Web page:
Control Lines are a new local adjustment in PhotoLab 5. They work like graduated filters, but with an eyedropper to select only those tones/colors you want to alter. (Image credit: Rod Lawton)

From here, you have a huge array of image adjustment tools for shadow and highlight control, curves, hue and saturation, vibrance, micro-contrast and much more. Or you can simply choose one of PhotoLab 5’s preset ‘looks’. 

The tools are pretty complex and sophisticated, but PhotoLab can also be used for simple one-click optimization of your raw files.

New in PhotoLab 5 is support – at last – for Fujifilm X-Trans raw files. The different color filter array of these sensors has always been incompatible with DxO’s raw demosaicing process in the past, and while X-Trans support is still in its beta phase, it worked fine for us.

Notice anything different about this image? It's an X-Trans raw file – in DxO PhotoLab! X-Trans support is a big step forward in PhotoLab 5. (Image credit: Rod Lawton)

DxO’s local adjustment tools are even more formidable, and use the U-point automatic masking feature that DxO inherited when it took over the Nik Collection. You can drop a control point where you want to make a change and it will automatically mask those tones corresponding to the point where you clicked.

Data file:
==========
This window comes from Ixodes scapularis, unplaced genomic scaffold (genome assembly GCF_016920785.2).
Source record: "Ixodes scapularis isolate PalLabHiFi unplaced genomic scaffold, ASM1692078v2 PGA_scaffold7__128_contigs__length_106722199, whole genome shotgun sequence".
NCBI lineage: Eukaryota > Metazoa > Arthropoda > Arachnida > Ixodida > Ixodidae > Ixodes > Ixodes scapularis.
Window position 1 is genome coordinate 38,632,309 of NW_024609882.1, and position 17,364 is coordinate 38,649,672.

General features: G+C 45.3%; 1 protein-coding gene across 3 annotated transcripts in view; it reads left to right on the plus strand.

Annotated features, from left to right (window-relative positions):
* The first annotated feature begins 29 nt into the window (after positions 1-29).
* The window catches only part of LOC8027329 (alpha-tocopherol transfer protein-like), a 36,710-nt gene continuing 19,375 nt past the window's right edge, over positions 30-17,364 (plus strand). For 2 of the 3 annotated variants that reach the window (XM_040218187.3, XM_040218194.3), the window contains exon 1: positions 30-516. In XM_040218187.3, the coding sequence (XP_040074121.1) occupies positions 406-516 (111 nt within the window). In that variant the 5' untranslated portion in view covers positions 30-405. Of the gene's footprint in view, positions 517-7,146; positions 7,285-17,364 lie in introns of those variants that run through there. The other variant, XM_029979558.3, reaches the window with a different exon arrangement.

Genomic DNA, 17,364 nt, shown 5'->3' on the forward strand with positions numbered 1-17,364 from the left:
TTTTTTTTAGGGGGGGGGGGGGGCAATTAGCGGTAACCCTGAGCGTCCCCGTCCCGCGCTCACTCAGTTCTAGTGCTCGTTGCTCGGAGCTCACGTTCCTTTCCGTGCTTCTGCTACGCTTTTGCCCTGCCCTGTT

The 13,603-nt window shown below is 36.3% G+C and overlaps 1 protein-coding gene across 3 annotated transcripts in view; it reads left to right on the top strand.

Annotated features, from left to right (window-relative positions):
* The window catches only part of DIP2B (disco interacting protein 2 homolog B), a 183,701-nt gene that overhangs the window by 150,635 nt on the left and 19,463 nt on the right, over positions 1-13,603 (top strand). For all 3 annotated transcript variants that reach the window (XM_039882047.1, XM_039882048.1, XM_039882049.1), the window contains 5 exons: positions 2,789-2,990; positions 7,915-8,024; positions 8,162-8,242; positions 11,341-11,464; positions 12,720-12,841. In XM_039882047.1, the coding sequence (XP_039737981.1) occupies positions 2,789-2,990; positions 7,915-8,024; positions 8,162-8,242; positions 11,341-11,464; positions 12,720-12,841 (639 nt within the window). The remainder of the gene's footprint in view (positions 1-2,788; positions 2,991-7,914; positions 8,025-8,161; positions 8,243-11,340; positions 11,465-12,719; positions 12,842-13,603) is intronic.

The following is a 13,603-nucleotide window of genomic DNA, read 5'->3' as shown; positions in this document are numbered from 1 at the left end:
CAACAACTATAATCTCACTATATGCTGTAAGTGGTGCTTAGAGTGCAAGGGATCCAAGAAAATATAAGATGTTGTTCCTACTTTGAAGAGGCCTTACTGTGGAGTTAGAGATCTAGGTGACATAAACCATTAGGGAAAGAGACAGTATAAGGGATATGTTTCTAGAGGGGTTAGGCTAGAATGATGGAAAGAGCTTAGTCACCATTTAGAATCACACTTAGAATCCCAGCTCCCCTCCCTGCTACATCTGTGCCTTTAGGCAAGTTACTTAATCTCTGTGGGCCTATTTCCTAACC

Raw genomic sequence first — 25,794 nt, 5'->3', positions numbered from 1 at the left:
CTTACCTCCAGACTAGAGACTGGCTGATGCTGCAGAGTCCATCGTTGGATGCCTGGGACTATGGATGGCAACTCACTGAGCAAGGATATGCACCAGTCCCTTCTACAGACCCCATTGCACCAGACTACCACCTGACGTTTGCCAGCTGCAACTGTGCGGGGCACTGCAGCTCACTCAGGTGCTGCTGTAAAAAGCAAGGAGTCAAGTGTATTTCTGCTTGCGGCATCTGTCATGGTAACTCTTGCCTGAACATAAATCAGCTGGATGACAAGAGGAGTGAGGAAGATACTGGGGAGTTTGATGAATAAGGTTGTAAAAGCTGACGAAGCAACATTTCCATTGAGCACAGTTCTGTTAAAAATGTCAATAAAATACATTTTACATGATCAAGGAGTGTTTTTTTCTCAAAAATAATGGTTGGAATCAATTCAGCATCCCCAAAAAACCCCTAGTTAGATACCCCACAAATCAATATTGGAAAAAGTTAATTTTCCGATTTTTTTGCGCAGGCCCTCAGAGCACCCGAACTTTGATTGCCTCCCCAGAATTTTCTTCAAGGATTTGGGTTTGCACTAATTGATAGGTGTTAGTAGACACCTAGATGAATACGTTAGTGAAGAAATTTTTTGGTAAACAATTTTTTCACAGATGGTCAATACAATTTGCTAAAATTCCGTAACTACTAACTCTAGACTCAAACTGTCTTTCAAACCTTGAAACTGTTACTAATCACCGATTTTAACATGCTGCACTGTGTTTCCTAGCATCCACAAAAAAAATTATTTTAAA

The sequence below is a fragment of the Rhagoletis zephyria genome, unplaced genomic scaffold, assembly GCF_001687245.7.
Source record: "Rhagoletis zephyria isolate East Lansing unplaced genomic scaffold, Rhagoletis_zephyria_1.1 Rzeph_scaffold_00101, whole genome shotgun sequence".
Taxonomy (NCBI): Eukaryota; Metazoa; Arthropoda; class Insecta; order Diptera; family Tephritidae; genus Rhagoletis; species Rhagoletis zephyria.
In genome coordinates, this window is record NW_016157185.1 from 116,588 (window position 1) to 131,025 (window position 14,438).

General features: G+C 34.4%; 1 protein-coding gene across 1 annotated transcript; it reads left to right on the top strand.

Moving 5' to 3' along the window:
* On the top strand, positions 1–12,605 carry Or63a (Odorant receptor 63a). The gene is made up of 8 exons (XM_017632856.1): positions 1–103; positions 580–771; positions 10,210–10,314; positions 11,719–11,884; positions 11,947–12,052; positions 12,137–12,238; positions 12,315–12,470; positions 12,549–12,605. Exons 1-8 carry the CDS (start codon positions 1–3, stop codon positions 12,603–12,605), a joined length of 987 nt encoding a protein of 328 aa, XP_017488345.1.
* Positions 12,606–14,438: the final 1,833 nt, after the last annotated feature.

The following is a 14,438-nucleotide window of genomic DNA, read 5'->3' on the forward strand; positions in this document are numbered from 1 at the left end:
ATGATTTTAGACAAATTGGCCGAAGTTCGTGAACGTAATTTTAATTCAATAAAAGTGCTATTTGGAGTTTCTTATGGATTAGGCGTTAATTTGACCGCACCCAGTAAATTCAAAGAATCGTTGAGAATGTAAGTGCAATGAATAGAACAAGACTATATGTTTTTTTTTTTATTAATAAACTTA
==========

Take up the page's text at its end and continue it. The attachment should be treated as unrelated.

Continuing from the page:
PhotoLab also has a gradient mask tool and, new in version 5, a Control Line tool which appears similar but comes with an eyedropper for selecting only those tones you want to adjust. It’s great for darkening skies while preserving the tones and colors of building jutting up into the sky, say.

DxO’s U-point technology is made even more precise in PhotoLab 5 with controls for adjusting the color and luminance sensitivity.

PhotoLab 5 is a fully non-destructive editor – here we have one image with four different 'virtual copies', each with a different editing treatment. (Image credit: Rod Lawton)

Other things to note about PhotoLab 5 is that it is a non-destructive editor, so until you export a new, processed version of your photo, your changes are purely ‘virtual’ and visible only inside PhotoLab. Speaking of ‘virtual’, you can create as many virtual copies of an image as you like without duplicating the image file itself on your computer.

Interface and usability

PhotoLab’s PhotoLibrary window is pretty straightforward, with a folder tree and search field in the left sidebar, histogram and metadata panels on the right and thumbnails in the middle – the interface is actually highly customisable.